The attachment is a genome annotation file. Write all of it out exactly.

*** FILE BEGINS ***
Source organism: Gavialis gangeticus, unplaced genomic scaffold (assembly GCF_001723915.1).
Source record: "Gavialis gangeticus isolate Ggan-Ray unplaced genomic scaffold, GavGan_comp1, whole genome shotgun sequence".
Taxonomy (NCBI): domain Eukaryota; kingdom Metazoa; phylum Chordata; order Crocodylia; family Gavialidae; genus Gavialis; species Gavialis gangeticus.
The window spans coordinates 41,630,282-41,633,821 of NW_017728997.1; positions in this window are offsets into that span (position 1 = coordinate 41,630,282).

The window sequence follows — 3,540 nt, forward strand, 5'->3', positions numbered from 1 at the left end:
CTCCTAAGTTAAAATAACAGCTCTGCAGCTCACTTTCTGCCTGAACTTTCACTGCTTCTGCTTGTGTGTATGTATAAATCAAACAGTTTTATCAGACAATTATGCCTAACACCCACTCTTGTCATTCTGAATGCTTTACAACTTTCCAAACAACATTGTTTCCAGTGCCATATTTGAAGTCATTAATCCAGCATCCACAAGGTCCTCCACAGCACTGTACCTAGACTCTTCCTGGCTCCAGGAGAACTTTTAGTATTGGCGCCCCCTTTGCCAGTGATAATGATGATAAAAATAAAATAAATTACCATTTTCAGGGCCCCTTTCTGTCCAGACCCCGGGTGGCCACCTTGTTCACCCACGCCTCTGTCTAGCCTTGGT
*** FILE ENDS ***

Source organism: Gavialis gangeticus, unplaced genomic scaffold (assembly GCF_001723915.1).
Source record: "Gavialis gangeticus isolate Ggan-Ray unplaced genomic scaffold, GavGan_comp1, whole genome shotgun sequence".
Taxonomy (NCBI): domain Eukaryota; kingdom Metazoa; phylum Chordata; order Crocodylia; family Gavialidae; genus Gavialis; species Gavialis gangeticus.
The window spans coordinates 41,630,282-41,633,821 of NW_017728997.1; positions in this window are offsets into that span (position 1 = coordinate 41,630,282).

The window sequence follows — 3,540 nt, forward strand, 5'->3', positions numbered from 1 at the left end:
CTCCTAAGTTAAAATAACAGCTCTGCAGCTCACTTTCTGCCTGAACTTTCACTGCTTCTGCTTGTGTGTATGTATAAATCAAACAGTTTTATCAGACAATTATGCCTAACACCCACTCTTGTCATTCTGAATGCTTTACAACTTTCCAAACAACATTGTTTCCAGTGCCATATTTGAAGTCATTAATCCAGCATCCACAAGGTCCTCCACAGCACTGTACCTAGACTCTTCCTGGCTCCAGGAGAACTTTTAGTATTGGCGCCCCCTTTGCCAGTGATAATGATGATAAAAATAAAATAAATTACCATTTTCAGGGCCCCTTTCTGTCCAGACCCCGGGTGGCCACCTTGTTCACCCACGCCTCTGTCTAGCCTTGGT